As dark as our world might feel, there was perhaps no place darker than the fields outside Bethlehem where the shepherds tended their flocks that fateful night. Considered unclean by their own people, the outcast shepherds tended sheep so that others could make offerings to God. In a society where very few had much of anything, shepherds had the very least. And it is to them that God decides to share what was up until now Mary and Joseph's little secret. In the midst of deep darkness God shines the light of his glory. To the lowly and the outcast God shares the good news of salvation for all flesh. And it all begins with three simple words, "be not afraid." As the angel of the Lord filled the nighttime sky with the brightness of God's glory, the shepherds trembled in fear which threatened to send them into an even deeper darkness, but God's light is not about fear and trembling, but about refreshment and renewal.
"Behold, I bring you good news of great joy which will come to all the people, for to you is born this day in the city of David a Savior, who is Christ the Lord."
The prophet Isaiah had promised that those in darkness would see a great light and that was indeed the case on that first Christmas night. An outcast, oppressed, and lonely people were for the first time in hundreds of years given a ray of hope - good news of great joy meant for all people. Jesus, born of the Virgin Mary, lying in a feed trough is the redeemer of the world, and it was the task of the shepherds to carry the light of the good news and tell the story to everyone they saw. And tell the story they did. They went to find the baby Jesus and told Mary and Joseph all that they had heard. Then they left, returning to the hard work of the dark night, but now they carried the light of the gospel with them, "glorifying and praising God for all they had heard and seen."
2000 years later, God continues to use regular people in regular places to carry the light of Christ into the darkness of the world. He worked in and through the unclean shepherds to pass on the light from generation to generation and now he shines his light in and through you and me. Little by little one light meets another and they meet a third until, on an evening like tonight, hundreds gather to shine the bright light of God's glory in the midst of great darkness. And, as much as we'd like all the darkness of our fear and worry to go away in a flash, it is God's slow and methodical plan to make his light shine brighter and brighter in our lives and in this world. The light born of a young virgin girl, spread to the shepherds outside Bethlehem and then to a rag-tag group of 12 fishers of men, tax collectors, prostitutes, Roman soldiers, orphans, widows, and perhaps most surprisingly you and me.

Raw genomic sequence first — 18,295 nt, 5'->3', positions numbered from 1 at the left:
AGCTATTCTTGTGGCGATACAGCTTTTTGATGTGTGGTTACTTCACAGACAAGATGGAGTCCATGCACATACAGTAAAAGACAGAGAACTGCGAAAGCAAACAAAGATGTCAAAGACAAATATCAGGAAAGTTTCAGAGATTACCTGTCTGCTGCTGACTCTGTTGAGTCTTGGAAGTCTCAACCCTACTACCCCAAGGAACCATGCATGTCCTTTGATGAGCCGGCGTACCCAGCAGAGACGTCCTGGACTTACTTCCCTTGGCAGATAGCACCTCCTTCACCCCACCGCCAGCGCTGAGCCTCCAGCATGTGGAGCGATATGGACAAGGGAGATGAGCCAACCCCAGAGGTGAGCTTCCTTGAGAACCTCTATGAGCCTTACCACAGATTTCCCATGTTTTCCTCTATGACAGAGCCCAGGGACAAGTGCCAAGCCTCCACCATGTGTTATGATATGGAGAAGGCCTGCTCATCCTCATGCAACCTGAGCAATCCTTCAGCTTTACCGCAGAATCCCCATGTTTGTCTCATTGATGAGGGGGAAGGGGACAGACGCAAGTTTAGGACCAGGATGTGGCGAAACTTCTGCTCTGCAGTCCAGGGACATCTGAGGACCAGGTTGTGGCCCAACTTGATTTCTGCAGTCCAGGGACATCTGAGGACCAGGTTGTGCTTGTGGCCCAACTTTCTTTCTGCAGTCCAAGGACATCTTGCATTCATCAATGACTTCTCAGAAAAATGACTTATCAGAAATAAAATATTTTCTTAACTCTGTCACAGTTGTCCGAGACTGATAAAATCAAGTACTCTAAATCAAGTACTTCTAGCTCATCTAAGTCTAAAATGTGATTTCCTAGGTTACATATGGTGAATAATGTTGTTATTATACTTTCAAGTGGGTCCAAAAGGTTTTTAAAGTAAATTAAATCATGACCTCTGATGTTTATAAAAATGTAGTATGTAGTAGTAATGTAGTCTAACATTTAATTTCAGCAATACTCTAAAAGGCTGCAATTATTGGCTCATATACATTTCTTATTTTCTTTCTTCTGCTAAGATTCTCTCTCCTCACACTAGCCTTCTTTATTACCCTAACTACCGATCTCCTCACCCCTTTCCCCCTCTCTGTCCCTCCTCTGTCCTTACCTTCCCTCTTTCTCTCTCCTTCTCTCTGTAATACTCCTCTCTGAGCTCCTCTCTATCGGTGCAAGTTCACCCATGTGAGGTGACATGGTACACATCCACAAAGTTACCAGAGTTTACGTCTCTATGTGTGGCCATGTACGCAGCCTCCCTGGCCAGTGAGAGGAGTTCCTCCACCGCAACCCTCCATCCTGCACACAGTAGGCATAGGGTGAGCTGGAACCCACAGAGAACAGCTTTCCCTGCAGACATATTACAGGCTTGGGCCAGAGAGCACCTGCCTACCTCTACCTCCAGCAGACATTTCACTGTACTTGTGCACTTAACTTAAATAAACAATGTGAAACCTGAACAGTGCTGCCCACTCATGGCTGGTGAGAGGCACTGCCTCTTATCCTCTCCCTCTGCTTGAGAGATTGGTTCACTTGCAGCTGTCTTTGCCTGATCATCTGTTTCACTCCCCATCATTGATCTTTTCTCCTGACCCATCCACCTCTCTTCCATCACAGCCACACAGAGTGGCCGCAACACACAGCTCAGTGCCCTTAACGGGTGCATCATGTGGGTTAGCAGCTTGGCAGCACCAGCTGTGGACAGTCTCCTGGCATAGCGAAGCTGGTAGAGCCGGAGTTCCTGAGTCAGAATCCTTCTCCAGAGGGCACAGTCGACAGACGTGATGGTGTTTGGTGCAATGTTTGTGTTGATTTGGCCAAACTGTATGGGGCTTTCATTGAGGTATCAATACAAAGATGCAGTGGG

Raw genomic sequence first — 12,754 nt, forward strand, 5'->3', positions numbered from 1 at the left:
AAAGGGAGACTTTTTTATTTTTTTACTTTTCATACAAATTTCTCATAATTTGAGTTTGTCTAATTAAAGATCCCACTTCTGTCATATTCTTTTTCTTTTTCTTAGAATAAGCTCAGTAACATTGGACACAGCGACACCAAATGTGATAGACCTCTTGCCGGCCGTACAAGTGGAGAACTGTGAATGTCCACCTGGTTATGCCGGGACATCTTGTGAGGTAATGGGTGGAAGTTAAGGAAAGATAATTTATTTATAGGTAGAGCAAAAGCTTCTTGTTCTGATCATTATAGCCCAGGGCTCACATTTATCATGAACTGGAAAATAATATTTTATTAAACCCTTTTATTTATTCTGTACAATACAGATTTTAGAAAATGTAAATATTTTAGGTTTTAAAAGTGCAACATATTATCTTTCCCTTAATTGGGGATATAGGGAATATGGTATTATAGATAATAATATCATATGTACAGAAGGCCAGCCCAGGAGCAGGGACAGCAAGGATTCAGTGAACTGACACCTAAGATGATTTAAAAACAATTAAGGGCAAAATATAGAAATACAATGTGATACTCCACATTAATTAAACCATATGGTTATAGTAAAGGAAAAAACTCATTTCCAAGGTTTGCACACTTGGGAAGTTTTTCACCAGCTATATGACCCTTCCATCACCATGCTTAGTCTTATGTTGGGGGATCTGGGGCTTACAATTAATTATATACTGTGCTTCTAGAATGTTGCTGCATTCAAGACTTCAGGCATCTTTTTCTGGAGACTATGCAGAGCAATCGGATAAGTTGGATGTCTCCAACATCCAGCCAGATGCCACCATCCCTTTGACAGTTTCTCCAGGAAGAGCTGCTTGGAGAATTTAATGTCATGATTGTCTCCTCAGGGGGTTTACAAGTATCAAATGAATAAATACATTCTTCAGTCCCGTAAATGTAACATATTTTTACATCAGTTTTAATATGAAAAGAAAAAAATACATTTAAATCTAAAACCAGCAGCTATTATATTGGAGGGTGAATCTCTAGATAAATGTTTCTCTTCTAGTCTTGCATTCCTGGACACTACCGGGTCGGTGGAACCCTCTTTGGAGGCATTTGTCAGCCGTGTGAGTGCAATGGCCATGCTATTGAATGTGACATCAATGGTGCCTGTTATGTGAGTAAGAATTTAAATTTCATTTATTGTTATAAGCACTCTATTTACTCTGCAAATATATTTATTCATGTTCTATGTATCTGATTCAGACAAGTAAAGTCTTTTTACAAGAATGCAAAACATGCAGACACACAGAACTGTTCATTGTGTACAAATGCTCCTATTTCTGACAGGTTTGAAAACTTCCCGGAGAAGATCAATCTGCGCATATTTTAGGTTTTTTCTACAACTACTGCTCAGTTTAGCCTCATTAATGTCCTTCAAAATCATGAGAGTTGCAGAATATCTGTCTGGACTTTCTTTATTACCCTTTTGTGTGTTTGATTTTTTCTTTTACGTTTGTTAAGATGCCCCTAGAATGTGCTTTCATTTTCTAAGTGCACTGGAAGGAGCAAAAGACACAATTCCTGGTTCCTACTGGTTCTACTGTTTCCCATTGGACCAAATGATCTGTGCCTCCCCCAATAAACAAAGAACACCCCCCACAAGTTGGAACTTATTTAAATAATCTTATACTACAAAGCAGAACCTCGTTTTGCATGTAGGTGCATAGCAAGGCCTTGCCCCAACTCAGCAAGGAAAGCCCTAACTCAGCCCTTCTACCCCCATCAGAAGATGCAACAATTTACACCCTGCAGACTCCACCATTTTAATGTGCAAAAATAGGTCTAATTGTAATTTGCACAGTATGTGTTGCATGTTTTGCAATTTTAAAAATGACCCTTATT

Tonight, as we sit on the other side of the story of Jesus, 2000 years after his life, death, resurrection and ascension, we await his return by continuing the work of the shepherds. We let our light shine in the darkness and tell the story of hope that was born in the baby called Jesus. We glorify and praise God for all we have heard and seen. For unto us, is born this night, in the city of David, a Savior, who is Christ the Lord.
As 2009 draws to a close there may be much that appears to be dark, but the light of Christ is alive and well here at St. Paul's. Be it in the hallways of Foley Elementary School or the cot filled education building while we host Family Promise or the laughter around a supper club table, this community works continuously to shine the light of good news for all people. And on this dark and dreary Christmas Eve, I give thanks for your shining the light of Christ in my life. This little light of mine, I'm gonna let it shine. Everywhere I go, I'm gonna let it shine. Even when I'm afraid I'm gonna let it shine. May God bless you this Christmas with the bright light of his glory that you can shine in the world of darkness. Amen.